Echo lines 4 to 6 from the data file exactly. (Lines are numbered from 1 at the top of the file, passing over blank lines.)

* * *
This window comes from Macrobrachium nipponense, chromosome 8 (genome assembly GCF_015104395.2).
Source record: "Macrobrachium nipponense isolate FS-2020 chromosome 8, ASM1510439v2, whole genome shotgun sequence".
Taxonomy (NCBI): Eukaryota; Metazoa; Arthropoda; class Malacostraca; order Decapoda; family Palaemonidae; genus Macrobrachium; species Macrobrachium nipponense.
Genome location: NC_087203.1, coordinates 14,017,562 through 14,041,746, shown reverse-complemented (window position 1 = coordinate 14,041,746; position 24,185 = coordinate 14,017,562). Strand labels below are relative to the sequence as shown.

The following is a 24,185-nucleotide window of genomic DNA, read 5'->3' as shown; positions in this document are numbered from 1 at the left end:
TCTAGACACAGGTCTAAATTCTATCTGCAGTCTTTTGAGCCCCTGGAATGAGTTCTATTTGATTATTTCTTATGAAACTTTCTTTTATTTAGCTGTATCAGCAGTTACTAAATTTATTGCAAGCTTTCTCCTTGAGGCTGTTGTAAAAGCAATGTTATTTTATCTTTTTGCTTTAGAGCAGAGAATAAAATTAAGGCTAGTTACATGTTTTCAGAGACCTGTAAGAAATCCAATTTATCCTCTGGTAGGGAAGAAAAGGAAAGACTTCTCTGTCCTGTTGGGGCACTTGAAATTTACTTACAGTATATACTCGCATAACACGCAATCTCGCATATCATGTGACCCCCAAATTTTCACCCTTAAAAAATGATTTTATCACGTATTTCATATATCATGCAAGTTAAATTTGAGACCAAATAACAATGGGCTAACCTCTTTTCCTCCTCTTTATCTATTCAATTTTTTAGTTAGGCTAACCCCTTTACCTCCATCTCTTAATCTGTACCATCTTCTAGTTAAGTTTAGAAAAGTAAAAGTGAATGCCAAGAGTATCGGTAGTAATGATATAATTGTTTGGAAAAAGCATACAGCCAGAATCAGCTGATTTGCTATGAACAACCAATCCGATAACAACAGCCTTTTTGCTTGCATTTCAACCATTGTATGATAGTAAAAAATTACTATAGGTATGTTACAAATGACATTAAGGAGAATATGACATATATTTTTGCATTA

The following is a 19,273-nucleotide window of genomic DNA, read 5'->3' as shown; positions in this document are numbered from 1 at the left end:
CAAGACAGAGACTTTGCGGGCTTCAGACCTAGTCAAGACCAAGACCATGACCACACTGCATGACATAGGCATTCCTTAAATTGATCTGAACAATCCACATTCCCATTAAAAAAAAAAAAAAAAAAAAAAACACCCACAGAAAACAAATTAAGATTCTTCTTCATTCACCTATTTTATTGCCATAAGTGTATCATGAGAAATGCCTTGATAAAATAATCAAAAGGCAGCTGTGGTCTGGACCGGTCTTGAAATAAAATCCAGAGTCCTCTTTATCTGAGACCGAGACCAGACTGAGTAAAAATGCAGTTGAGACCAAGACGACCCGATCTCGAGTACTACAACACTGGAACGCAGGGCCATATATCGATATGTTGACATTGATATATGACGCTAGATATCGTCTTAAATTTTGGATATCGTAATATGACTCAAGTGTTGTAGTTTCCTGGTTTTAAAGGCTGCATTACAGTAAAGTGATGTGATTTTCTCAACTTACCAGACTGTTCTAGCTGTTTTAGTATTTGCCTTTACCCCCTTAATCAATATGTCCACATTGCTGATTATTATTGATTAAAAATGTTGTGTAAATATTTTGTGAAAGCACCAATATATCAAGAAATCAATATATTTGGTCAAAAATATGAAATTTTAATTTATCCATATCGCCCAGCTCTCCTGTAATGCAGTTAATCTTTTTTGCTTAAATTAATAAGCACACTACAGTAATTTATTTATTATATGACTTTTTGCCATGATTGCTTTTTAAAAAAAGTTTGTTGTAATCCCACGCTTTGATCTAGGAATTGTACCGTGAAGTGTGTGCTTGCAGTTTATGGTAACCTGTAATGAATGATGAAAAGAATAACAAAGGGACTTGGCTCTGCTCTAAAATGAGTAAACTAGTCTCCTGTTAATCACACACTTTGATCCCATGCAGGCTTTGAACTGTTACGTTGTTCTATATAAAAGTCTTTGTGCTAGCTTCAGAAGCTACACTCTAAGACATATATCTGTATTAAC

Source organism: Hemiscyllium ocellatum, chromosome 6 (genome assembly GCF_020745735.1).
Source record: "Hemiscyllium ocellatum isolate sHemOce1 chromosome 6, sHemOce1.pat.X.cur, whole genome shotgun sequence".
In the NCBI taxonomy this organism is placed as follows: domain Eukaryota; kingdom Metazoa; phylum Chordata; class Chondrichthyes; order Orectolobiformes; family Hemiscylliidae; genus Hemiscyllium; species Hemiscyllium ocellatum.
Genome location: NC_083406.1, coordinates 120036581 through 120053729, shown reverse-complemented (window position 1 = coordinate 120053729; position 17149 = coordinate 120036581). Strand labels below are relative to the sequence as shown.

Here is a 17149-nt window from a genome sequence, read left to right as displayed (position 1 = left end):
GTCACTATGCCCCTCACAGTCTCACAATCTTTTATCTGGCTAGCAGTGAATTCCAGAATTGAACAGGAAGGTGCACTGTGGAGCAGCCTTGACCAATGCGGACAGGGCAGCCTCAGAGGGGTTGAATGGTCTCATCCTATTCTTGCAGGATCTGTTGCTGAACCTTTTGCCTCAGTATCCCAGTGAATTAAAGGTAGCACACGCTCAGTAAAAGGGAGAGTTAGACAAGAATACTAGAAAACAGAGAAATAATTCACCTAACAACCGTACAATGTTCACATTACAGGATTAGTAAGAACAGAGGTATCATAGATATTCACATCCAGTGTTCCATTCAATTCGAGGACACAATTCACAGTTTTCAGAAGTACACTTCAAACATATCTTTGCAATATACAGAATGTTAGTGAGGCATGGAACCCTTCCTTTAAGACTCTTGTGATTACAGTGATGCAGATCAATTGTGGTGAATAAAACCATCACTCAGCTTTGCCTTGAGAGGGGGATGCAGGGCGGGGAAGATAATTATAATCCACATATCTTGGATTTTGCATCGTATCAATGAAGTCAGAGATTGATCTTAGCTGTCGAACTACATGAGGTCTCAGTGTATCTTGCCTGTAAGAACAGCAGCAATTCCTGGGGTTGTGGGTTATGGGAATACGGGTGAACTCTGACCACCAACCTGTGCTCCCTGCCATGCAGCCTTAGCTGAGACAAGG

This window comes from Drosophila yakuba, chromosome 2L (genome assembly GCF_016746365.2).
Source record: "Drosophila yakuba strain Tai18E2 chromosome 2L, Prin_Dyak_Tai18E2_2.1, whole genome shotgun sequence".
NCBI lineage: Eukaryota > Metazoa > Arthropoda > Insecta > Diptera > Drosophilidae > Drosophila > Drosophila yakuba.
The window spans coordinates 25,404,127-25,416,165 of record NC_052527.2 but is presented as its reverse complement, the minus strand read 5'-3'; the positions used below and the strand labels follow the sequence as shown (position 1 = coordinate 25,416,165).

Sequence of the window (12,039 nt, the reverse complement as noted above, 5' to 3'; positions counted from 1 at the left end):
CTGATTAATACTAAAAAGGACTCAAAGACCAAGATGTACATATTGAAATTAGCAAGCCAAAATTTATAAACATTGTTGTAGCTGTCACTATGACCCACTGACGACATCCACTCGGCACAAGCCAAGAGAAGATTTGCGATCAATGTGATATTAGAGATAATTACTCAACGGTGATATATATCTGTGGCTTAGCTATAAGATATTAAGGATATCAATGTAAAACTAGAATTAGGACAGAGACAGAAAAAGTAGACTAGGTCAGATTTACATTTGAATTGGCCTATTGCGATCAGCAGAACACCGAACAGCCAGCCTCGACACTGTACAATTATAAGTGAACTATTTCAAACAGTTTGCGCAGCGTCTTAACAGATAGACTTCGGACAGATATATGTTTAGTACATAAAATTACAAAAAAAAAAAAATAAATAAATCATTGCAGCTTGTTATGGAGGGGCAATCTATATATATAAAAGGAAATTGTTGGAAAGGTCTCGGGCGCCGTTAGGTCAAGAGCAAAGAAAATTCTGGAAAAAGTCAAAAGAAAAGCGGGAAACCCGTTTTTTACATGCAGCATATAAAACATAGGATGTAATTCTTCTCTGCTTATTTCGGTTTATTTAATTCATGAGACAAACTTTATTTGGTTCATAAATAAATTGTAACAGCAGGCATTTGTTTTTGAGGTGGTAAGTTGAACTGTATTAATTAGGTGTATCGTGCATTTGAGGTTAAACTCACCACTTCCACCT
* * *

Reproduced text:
Genome location: NC_087203.1, coordinates 14,017,562 through 14,041,746, shown reverse-complemented (window position 1 = coordinate 14,041,746; position 24,185 = coordinate 14,017,562). Strand labels below are relative to the sequence as shown.

The following is a 24,185-nucleotide window of genomic DNA, read 5'->3' as shown; positions in this document are numbered from 1 at the left end:
TCTAGACACAGGTCTAAATTCTATCTGCAGTCTTTTGAGCCCCTGGAATGAGTTCTATTTGATTATTTCTTATGAAACTTTCTTTTATTTAGCTGTATCAGCAGTTACTAAATTTATTGCAAGCTTTCTCCTTGAGGCTGTTGTAAAAGCAATGTTATTTTATCTTTTTGCTTTAGAGCAGAGAATAAAATTAAGGCTAGTTACATGTTTTCAGAGACCTGTAAGAAATCCAATTTATCCTCTGGTAGGGAAGAAAAGGAAAGACTTCTCTGTCCTGTTGGGGCACTTGAAATTTACTTACAGTATATACTCGCATAACACGCAATCTCGCATATCATGTGACCCCCAAATTTTCACCCTTAAAAAATGATTTTATCACGTATTTCATATATCATGCAAGTTAAATTTGAGACCAAATAACAATGGGCTAACCTCTTTTCCTCCTCTTTATCTATTCAATTTTTTAGTTAGGCTAACCCCTTTACCTCCATCTCTTAATCTGTACCATCTTCTAGTTAAGTTTAGAAAAGTAAAAGTGAATGCCAAGAGTATCGGTAGTAATGATATAATTGTTTGGAAAAAGCATACAGCCAGAATCAGCTGATTTGCTATGAACAACCAATCCGATAACAACAGCCTTTTTGCTTGCATTTCAACCATTGTATGATAGTAAAAAATTACTATAGGTATGTTACAAATGACATTAAGGAGAATATGACATATATTTTTGCATTA